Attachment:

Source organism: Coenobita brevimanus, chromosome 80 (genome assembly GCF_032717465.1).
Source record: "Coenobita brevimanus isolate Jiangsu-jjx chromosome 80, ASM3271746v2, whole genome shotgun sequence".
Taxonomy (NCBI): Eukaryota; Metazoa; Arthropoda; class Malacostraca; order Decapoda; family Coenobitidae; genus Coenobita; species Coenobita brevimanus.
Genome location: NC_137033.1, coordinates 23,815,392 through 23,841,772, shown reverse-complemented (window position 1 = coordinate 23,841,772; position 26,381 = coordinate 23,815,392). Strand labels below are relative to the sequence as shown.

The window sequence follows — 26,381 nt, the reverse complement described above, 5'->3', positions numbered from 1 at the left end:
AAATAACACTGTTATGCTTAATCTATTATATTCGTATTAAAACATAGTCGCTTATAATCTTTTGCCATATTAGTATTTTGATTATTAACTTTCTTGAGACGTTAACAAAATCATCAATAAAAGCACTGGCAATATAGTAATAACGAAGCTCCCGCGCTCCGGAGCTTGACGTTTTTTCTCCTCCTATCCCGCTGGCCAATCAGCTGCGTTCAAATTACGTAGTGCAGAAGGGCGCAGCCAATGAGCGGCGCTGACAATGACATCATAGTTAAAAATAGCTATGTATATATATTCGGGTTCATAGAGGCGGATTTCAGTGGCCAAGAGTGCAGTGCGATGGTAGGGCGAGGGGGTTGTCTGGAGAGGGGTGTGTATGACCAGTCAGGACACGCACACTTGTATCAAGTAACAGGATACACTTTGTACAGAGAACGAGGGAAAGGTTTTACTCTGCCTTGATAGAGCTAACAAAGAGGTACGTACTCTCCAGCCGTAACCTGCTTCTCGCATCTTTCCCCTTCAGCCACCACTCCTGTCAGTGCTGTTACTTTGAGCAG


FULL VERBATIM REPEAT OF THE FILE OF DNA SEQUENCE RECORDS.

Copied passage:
Source organism: Coenobita brevimanus, chromosome 80 (genome assembly GCF_032717465.1).
Source record: "Coenobita brevimanus isolate Jiangsu-jjx chromosome 80, ASM3271746v2, whole genome shotgun sequence".
Taxonomy (NCBI): Eukaryota; Metazoa; Arthropoda; class Malacostraca; order Decapoda; family Coenobitidae; genus Coenobita; species Coenobita brevimanus.
Genome location: NC_137033.1, coordinates 23,815,392 through 23,841,772, shown reverse-complemented (window position 1 = coordinate 23,841,772; position 26,381 = coordinate 23,815,392). Strand labels below are relative to the sequence as shown.

The window sequence follows — 26,381 nt, the reverse complement described above, 5'->3', positions numbered from 1 at the left end:
AAATAACACTGTTATGCTTAATCTATTATATTCGTATTAAAACATAGTCGCTTATAATCTTTTGCCATATTAGTATTTTGATTATTAACTTTCTTGAGACGTTAACAAAATCATCAATAAAAGCACTGGCAATATAGTAATAACGAAGCTCCCGCGCTCCGGAGCTTGACGTTTTTTCTCCTCCTATCCCGCTGGCCAATCAGCTGCGTTCAAATTACGTAGTGCAGAAGGGCGCAGCCAATGAGCGGCGCTGACAATGACATCATAGTTAAAAATAGCTATGTATATATATTCGGGTTCATAGAGGCGGATTTCAGTGGCCAAGAGTGCAGTGCGATGGTAGGGCGAGGGGGTTGTCTGGAGAGGGGTGTGTATGACCAGTCAGGACACGCACACTTGTATCAAGTAACAGGATACACTTTGTACAGAGAACGAGGGAAAGGTTTTACTCTGCCTTGATAGAGCTAACAAAGAGGTACGTACTCTCCAGCCGTAACCTGCTTCTCGCATCTTTCCCCTTCAGCCACCACTCCTGTCAGTGCTGTTACTTTGAGCAG